TI: What did you work on after your Anti-Dissection Law campaign?
Danny: When I was 16 we launched a worldwide campaign to protect the pilot whales in the Faeroe Islands (a tiny colony off the coast of Denmark). It's got one of the highest standards of living in the world. Their biggest export product is seafood and when they were a nomadic tribe they killed pilot whales for survival. They keep this tradition, even today [though they don't need to anymore]. [The TV newsmagazine] 20/20 presented a [negative] view of American environmentalists interfering with the traditions of other countries. [They were] killing pilot whales using their speed boats using satellite equipment in the oceans to track them! It was barbaric. I was so repulsed by the footage I saw on the show that I decided I had to speak up
TI: And how did you make your voice heard this time?
Danny: I grabbed a couple of kids, about 30 of them. We chartered a bus to Washington D.C. and I did my research. Got the permits from the Parks Department. We had a demonstration at the Danish Embassy urging them to stop giving economic subsidies to Faeroe Islands. Demonstrations happen all the time in the Washington area, media doesn't cover them. But what the media came out for was when they found out that the State Department had sent investigators to investigate me as a "potential international threat" between the countries of Denmark and the US! For the State Department, so savvy and informed, they had no idea how old I was! They were shocked to find a teenager running this whole little protest. So news bureaus rushed out from all over the world and covered the story and had a field day with it.
[They were] killing pilot whales using their speed boats using satellite equipment in the oceans to track them! It was barbaric.
TI: And the result?
Danny: A UK [United Kingdom] organization read some [news] clips and decided to launch a boycott of Faeroe Island seafood, where about 90% of it actually goes to market. That campaign is still continuing but it just goes to show that a group of 30 kids can get their voices heard around the world.
TI: What was the economic impact of that boycott?.
Danny: It hurt them pretty bad. When some of the biggest supermarket chains in England refused to carry Faeroe seafood. But they refused to give up the hunting there! It's perseverance. Whoever is going to hold out longest, I think. Then I graduated from high school. I was the CEO [Chief Executive Officer] of the organization now which now had 15,000 members. We were getting close to a 6 figure budget
TI: Where did you get the money to run the organization?
Danny: That's where my business side came through. I developed new, direct-mail techniques. I did market research and studies that most non-profit groups don't do. For example, I would track weather systems around the country during the winter time and try to get a direct mail letter sent to people the day before snow [was forecast]. So if a 10 inch snow storm hits on Wednesday, I want them to get the letter on Tuesday, so when they're trapped in their homes Wednesday, they have time to read everything in they've got because they're bored out of their minds! I just did my homework and we were netting about 23% returns on direct mail [donation requests] where a normal [non-profit] organization gets a 1% return. My philosophy is: "The maximum amount [of money] raised in the minimum amount of time." Recently I raised $30,000 for Angel Network... building 205 Habitat for Humanity Homes around the country and asking corporations to sponsor each home. They asked me, as an individual, to sponsor a home in Baltimore for $30,000. And they asked me to raise the money using the ideas in Chapter 3 of my book. ("Generation React: Activism for Beginners"). So I did it in 30 days, $30,000 and spent less than 30 hours on the whole project.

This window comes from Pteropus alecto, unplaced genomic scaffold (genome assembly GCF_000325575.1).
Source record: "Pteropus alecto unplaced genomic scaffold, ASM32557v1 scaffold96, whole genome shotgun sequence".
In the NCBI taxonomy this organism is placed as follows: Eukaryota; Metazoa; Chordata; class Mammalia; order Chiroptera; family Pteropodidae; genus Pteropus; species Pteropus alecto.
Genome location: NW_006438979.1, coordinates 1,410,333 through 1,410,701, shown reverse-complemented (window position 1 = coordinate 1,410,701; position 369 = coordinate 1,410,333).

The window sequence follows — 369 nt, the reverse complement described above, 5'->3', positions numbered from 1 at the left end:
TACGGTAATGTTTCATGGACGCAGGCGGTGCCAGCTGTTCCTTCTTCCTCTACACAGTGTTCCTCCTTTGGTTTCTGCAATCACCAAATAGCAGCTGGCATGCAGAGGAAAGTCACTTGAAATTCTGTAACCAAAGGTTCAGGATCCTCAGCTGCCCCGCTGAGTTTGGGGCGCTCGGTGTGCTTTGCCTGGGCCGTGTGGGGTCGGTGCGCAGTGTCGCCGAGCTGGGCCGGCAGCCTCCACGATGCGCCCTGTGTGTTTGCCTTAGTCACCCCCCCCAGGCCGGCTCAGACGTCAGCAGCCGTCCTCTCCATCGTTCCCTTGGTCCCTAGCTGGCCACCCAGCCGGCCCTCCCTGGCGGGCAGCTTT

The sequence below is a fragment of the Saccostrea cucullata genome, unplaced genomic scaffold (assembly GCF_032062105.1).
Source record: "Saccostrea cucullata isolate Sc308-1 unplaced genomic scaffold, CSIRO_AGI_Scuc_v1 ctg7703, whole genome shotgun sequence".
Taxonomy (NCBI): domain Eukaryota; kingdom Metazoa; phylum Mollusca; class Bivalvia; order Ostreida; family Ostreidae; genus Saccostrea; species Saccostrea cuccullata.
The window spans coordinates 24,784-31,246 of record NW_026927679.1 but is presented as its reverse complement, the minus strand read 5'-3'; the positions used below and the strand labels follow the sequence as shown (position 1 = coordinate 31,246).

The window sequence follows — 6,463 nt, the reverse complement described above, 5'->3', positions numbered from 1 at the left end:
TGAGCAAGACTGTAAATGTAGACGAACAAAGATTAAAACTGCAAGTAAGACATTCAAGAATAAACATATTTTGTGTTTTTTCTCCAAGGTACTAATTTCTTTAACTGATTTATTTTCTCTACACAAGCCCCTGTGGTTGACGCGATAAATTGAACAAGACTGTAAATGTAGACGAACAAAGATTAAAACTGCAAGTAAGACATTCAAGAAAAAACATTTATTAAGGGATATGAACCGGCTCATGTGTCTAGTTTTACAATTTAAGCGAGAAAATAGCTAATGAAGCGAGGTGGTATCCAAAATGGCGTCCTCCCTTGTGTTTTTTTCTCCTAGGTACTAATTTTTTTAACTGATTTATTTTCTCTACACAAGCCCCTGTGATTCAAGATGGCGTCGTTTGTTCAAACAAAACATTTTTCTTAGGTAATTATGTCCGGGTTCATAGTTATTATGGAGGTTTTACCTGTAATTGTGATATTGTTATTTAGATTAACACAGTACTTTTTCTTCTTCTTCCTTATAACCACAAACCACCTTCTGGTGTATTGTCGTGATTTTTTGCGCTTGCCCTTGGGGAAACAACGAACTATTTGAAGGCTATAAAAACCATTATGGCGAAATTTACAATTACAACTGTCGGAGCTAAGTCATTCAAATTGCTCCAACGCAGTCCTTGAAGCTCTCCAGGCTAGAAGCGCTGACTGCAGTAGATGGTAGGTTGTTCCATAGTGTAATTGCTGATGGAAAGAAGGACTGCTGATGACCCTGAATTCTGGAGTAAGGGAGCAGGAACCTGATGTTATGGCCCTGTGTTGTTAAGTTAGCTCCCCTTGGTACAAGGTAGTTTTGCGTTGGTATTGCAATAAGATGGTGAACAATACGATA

TI: Nice job! You really do know how to get results! Now when you first started this, eight years ago, you said you wanted to "Save the Earth" by the year 2000. The year 2000 is almost here, there's still so much work to do.
Danny: Earth 2000 is becoming the Earth 2000 Foundation, which is essentially a "star search" for the next generation of young environmental activists. We're looking for the best and the brightest. Individuals who are innovative, creative, enthusiastic and idealistic. Who have a passion and an innovative spirit... to preserve the environment and/or help animals. As a child, money was always the biggest issue for me. It was never finding volunteers, or the enthusiasm or the work. It was always: "I need $100! How am I going to get $100?" So we're going to give $500 to 2000 innovative projects and see how they do with it. I honestly believe that of 2000, ten or twenty will be the next big movers and shakers, social leaders of our country. I think it's an investment that's going to pay off.
TI: Have you started this Foundation yet?
Danny: I think it would be great to launch it on Earth Day 1998!
TI: How would you sum up what you've learned in the past 8 years about striking out on your own?
Danny: I've learned that adversity isn't a bad thing. It can be a good thing if you learn from it. If you keep making the same mistakes, then you've got a problem!